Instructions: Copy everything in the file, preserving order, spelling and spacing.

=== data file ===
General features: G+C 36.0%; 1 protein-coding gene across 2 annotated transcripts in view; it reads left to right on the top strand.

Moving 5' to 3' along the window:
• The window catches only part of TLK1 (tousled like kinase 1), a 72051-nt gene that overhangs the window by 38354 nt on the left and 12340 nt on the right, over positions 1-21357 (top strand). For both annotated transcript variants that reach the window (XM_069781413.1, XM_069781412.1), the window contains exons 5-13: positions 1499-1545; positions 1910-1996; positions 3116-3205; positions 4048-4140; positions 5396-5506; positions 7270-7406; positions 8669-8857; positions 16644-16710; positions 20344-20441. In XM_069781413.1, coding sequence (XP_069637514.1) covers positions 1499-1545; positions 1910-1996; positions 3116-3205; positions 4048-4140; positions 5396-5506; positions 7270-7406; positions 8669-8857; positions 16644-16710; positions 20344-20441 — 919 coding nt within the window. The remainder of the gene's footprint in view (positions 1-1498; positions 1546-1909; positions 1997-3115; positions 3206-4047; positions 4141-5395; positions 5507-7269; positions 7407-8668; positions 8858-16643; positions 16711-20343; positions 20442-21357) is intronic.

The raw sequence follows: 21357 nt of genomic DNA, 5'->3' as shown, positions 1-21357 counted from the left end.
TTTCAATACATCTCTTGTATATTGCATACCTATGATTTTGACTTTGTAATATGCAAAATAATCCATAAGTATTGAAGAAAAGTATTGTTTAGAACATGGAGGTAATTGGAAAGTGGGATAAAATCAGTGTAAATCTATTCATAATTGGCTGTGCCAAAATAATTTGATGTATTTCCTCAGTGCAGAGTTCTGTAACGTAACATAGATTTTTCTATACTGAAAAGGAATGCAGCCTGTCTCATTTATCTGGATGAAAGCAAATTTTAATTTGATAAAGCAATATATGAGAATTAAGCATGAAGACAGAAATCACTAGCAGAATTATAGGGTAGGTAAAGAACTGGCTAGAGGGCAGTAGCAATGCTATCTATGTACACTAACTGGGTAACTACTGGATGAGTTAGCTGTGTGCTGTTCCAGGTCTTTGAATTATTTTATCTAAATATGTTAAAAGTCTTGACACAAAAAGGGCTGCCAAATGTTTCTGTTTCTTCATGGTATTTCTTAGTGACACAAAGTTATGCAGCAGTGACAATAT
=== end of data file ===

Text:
General features: G+C 36.0%; 1 protein-coding gene across 2 annotated transcripts in view; it reads left to right on the top strand.

Moving 5' to 3' along the window:
• The window catches only part of TLK1 (tousled like kinase 1), a 72051-nt gene that overhangs the window by 38354 nt on the left and 12340 nt on the right, over positions 1-21357 (top strand). For both annotated transcript variants that reach the window (XM_069781413.1, XM_069781412.1), the window contains exons 5-13: positions 1499-1545; positions 1910-1996; positions 3116-3205; positions 4048-4140; positions 5396-5506; positions 7270-7406; positions 8669-8857; positions 16644-16710; positions 20344-20441. In XM_069781413.1, coding sequence (XP_069637514.1) covers positions 1499-1545; positions 1910-1996; positions 3116-3205; positions 4048-4140; positions 5396-5506; positions 7270-7406; positions 8669-8857; positions 16644-16710; positions 20344-20441 — 919 coding nt within the window. The remainder of the gene's footprint in view (positions 1-1498; positions 1546-1909; positions 1997-3115; positions 3206-4047; positions 4141-5395; positions 5507-7269; positions 7407-8668; positions 8858-16643; positions 16711-20343; positions 20442-21357) is intronic.

The raw sequence follows: 21357 nt of genomic DNA, 5'->3' as shown, positions 1-21357 counted from the left end.
TTTCAATACATCTCTTGTATATTGCATACCTATGATTTTGACTTTGTAATATGCAAAATAATCCATAAGTATTGAAGAAAAGTATTGTTTAGAACATGGAGGTAATTGGAAAGTGGGATAAAATCAGTGTAAATCTATTCATAATTGGCTGTGCCAAAATAATTTGATGTATTTCCTCAGTGCAGAGTTCTGTAACGTAACATAGATTTTTCTATACTGAAAAGGAATGCAGCCTGTCTCATTTATCTGGATGAAAGCAAATTTTAATTTGATAAAGCAATATATGAGAATTAAGCATGAAGACAGAAATCACTAGCAGAATTATAGGGTAGGTAAAGAACTGGCTAGAGGGCAGTAGCAATGCTATCTATGTACACTAACTGGGTAACTACTGGATGAGTTAGCTGTGTGCTGTTCCAGGTCTTTGAATTATTTTATCTAAATATGTTAAAAGTCTTGACACAAAAAGGGCTGCCAAATGTTTCTGTTTCTTCATGGTATTTCTTAGTGACACAAAGTTATGCAGCAGTGACAATAT